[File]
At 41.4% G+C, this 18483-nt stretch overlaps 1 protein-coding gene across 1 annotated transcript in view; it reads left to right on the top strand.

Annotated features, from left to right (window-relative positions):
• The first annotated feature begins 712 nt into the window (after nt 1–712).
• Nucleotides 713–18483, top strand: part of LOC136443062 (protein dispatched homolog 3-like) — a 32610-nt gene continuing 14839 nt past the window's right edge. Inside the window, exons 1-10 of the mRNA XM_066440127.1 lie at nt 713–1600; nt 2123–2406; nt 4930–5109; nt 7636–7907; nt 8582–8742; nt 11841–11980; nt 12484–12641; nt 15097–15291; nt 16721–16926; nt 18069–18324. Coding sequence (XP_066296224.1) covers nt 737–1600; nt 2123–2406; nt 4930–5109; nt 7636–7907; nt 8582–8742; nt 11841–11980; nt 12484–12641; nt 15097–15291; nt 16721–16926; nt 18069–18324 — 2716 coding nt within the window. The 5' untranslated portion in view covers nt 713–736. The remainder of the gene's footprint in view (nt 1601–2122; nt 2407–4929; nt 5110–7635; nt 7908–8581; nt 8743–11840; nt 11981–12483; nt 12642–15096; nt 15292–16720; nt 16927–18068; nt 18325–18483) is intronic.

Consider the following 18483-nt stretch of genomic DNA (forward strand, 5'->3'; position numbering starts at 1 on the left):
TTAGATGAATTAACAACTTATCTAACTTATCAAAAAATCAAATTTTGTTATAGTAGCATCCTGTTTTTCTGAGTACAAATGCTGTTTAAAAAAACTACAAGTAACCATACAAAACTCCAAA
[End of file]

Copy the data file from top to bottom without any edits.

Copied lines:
At 41.4% G+C, this 18483-nt stretch overlaps 1 protein-coding gene across 1 annotated transcript in view; it reads left to right on the top strand.

Annotated features, from left to right (window-relative positions):
• The first annotated feature begins 712 nt into the window (after nt 1–712).
• Nucleotides 713–18483, top strand: part of LOC136443062 (protein dispatched homolog 3-like) — a 32610-nt gene continuing 14839 nt past the window's right edge. Inside the window, exons 1-10 of the mRNA XM_066440127.1 lie at nt 713–1600; nt 2123–2406; nt 4930–5109; nt 7636–7907; nt 8582–8742; nt 11841–11980; nt 12484–12641; nt 15097–15291; nt 16721–16926; nt 18069–18324. Coding sequence (XP_066296224.1) covers nt 737–1600; nt 2123–2406; nt 4930–5109; nt 7636–7907; nt 8582–8742; nt 11841–11980; nt 12484–12641; nt 15097–15291; nt 16721–16926; nt 18069–18324 — 2716 coding nt within the window. The 5' untranslated portion in view covers nt 713–736. The remainder of the gene's footprint in view (nt 1601–2122; nt 2407–4929; nt 5110–7635; nt 7908–8581; nt 8743–11840; nt 11981–12483; nt 12642–15096; nt 15292–16720; nt 16927–18068; nt 18325–18483) is intronic.

Consider the following 18483-nt stretch of genomic DNA (forward strand, 5'->3'; position numbering starts at 1 on the left):
TTAGATGAATTAACAACTTATCTAACTTATCAAAAAATCAAATTTTGTTATAGTAGCATCCTGTTTTTCTGAGTACAAATGCTGTTTAAAAAAACTACAAGTAACCATACAAAACTCCAAA